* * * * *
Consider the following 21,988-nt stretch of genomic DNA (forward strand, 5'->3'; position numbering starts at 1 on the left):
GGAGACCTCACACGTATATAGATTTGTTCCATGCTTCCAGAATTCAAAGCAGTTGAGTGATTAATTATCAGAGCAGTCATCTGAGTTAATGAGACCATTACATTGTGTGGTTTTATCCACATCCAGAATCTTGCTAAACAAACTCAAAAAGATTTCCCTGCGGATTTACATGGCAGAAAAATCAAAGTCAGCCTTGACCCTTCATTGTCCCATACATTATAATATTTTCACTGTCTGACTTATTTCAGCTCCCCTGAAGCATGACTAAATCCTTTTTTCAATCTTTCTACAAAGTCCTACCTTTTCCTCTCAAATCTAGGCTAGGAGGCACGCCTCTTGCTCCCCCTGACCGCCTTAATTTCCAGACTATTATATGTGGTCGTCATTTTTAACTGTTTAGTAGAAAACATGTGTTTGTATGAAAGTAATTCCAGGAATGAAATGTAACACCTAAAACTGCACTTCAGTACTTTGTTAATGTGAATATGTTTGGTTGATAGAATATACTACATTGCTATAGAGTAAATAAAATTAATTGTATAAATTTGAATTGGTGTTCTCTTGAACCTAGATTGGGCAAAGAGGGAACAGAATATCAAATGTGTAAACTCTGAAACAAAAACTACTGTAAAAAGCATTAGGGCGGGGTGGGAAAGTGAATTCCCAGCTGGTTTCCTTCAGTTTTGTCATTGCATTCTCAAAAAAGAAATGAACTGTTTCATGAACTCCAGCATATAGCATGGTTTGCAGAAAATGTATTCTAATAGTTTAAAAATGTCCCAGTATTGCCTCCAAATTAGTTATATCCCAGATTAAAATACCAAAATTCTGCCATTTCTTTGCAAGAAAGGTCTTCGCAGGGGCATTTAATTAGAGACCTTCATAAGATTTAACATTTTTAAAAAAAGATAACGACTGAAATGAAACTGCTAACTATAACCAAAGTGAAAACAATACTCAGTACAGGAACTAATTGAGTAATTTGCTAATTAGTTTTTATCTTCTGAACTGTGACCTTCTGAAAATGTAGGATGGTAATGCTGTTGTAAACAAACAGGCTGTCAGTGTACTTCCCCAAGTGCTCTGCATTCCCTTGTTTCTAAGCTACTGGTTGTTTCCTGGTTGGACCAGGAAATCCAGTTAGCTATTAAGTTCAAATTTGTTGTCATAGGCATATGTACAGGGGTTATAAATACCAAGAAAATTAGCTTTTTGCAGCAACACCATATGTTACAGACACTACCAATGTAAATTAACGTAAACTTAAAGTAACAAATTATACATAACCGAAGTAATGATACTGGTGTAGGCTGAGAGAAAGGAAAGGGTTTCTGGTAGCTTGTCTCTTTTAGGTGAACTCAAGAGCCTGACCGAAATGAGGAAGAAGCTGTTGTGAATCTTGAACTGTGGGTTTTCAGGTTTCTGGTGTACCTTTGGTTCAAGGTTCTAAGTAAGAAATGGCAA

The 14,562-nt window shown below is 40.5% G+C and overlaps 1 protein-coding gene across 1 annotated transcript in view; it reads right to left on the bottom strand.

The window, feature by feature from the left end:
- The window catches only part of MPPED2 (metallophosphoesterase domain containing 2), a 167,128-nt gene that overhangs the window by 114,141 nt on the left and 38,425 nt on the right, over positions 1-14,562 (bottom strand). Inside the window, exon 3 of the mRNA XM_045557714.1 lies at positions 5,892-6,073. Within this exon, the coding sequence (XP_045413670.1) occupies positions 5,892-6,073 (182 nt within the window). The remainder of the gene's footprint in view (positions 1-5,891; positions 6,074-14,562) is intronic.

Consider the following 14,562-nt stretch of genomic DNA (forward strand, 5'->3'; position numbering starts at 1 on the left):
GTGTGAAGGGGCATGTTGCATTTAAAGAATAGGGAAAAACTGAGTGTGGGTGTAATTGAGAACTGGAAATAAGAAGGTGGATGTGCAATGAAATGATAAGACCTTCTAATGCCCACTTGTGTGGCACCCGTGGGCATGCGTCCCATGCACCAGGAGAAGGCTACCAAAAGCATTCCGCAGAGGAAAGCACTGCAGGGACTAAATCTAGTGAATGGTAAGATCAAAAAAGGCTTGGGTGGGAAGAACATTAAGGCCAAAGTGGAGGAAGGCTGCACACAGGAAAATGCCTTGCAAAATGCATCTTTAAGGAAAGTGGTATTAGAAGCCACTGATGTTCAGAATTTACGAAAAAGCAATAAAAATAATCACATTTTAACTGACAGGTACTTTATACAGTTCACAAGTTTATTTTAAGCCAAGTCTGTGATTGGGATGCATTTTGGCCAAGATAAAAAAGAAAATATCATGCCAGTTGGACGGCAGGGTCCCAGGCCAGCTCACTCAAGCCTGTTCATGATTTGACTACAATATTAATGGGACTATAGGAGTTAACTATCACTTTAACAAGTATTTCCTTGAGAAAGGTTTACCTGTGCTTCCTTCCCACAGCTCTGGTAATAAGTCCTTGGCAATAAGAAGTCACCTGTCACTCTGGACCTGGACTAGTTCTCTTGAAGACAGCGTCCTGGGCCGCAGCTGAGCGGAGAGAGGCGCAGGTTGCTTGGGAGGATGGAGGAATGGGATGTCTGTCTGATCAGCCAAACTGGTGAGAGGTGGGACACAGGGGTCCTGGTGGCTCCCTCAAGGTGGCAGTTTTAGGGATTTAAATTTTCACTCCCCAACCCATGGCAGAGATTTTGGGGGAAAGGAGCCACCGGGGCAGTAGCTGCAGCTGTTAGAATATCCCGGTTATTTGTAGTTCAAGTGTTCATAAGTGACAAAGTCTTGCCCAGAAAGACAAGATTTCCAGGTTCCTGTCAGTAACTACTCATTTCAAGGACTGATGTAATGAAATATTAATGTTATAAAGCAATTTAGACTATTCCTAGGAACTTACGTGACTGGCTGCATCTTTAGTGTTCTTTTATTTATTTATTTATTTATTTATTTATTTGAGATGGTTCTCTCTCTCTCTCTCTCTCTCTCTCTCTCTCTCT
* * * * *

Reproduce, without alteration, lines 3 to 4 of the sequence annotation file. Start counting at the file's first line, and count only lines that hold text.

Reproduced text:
The 14,562-nt window shown below is 40.5% G+C and overlaps 1 protein-coding gene across 1 annotated transcript in view; it reads right to left on the bottom strand.

The window, feature by feature from the left end: